The real deal
sometimes it feels like designers are trying to reinvent the wheel. the boots pictured here both feature suede uppers and crepe soles, 2 holes with tone-on-tone rivets and laces. the top pair are by pierre hardy and retail for over $300. hardy began his career in 1988 working for christian dior. his eponymous men's collection begain in 2001. the second pair are from clarks england and cost $80-$90. the company dates back to 1825 and the desert boot is based on the boots soldiers wore in wwII. i think the hardy pair are based on the clarks. don't worry, i'm not dense, i see the difference, the degree of refinement to hardy's pair, but the "original" boots hold greater charm for me, mostly because of their status as originals.
generally, i like a label. i'll admit it. tell me a beaded necklace is from a little french boutique and i will happily pay. tell me it's from a crafts fair and i will not want it. this is sad. this means that i rely on commercialized atmosphere to infuse my pieces with style/appeal. i don't know why.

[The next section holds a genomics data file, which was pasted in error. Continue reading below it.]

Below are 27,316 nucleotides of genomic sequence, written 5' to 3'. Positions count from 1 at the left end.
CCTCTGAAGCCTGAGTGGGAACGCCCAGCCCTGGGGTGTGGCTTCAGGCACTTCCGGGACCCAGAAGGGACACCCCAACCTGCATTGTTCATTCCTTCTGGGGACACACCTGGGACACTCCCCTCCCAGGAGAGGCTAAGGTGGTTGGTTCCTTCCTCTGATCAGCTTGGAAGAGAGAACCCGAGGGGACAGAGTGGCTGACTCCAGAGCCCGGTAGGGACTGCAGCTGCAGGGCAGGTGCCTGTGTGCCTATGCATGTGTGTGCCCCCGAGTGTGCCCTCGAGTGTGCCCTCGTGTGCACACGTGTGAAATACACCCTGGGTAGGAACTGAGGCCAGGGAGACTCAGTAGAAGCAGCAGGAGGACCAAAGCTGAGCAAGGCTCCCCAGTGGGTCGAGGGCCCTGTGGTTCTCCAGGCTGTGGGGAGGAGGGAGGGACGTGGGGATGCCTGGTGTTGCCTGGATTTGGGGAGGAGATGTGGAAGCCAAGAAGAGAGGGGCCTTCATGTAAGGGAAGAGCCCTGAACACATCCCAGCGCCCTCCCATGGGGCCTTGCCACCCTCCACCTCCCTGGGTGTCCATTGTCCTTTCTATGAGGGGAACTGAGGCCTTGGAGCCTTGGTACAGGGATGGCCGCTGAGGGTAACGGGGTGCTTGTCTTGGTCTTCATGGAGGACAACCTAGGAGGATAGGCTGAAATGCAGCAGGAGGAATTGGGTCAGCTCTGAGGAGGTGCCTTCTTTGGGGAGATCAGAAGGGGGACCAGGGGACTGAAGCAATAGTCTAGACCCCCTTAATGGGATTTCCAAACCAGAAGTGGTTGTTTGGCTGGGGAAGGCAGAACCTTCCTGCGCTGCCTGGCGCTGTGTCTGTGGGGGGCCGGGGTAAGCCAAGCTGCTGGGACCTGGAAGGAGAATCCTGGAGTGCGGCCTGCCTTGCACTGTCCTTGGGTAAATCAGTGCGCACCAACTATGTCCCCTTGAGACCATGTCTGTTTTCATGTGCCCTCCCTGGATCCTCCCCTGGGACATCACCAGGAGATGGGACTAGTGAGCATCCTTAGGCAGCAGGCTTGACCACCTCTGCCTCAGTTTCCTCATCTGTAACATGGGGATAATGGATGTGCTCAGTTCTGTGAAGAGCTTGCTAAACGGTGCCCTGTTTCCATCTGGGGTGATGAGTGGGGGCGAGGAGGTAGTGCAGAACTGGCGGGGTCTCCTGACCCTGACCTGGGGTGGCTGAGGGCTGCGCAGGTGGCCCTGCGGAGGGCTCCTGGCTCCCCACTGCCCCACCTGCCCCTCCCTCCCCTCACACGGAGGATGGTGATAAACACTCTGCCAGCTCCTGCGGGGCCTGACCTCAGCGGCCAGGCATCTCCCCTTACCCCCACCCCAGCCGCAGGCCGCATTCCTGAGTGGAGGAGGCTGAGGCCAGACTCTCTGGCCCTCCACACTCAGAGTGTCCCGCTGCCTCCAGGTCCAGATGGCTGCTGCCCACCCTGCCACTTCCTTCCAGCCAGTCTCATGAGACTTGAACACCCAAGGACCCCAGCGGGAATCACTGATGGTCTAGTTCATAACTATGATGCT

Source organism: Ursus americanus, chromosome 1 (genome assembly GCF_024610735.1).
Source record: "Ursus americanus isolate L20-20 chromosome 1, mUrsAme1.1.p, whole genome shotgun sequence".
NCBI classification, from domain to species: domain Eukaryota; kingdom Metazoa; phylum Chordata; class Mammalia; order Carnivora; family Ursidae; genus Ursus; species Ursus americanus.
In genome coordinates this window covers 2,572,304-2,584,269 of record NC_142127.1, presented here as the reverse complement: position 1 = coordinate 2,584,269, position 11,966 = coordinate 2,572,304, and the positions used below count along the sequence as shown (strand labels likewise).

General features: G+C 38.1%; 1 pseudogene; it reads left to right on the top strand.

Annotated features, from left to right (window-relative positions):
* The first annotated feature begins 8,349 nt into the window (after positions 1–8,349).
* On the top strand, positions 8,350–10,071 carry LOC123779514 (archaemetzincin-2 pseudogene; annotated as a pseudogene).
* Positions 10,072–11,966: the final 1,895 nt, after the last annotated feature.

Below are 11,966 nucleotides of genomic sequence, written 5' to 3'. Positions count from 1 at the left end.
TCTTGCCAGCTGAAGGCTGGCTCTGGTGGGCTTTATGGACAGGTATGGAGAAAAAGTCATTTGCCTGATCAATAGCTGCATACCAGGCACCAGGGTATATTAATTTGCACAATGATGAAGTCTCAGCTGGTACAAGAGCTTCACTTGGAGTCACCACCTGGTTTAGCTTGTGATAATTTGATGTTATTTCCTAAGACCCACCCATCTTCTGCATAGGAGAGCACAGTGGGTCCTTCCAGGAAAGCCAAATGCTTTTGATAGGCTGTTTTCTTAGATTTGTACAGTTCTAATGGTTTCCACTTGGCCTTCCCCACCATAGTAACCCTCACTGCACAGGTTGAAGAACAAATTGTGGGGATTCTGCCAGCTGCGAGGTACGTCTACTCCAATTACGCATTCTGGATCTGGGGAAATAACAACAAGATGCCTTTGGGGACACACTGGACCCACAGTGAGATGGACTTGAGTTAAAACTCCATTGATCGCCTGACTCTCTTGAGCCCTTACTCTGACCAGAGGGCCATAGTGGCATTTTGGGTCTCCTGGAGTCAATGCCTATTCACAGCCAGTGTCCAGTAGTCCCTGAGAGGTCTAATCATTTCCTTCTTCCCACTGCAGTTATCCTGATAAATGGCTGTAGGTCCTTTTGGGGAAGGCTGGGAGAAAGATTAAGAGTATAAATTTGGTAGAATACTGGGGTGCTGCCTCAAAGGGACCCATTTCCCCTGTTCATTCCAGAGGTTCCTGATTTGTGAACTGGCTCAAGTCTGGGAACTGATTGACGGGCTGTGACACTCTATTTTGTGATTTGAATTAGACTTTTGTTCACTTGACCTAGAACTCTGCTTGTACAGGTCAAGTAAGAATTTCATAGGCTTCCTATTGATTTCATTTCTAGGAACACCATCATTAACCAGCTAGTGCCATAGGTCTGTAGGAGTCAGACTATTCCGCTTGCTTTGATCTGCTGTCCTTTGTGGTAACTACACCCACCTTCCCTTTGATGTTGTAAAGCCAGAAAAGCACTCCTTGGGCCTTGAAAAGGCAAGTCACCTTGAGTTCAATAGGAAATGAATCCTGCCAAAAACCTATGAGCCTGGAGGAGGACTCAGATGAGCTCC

and i don't like to settle knowingly either. if i admire a vivienne westwood dress, i won't want a similar dress from h&m.
thankfully, it works the other way too, so when i wanted a pair of lace-up ankle boots, i went with clarks england and paid less to get, in my opinion, greater design authenticity. when it works out that way, i can congratulate myself, but when i know that a label will increase my pleasure (and tab), i feel a bit the victim - of myself. no wisdom to offer on this one, just self-awareness.
does a label effect your value for an item?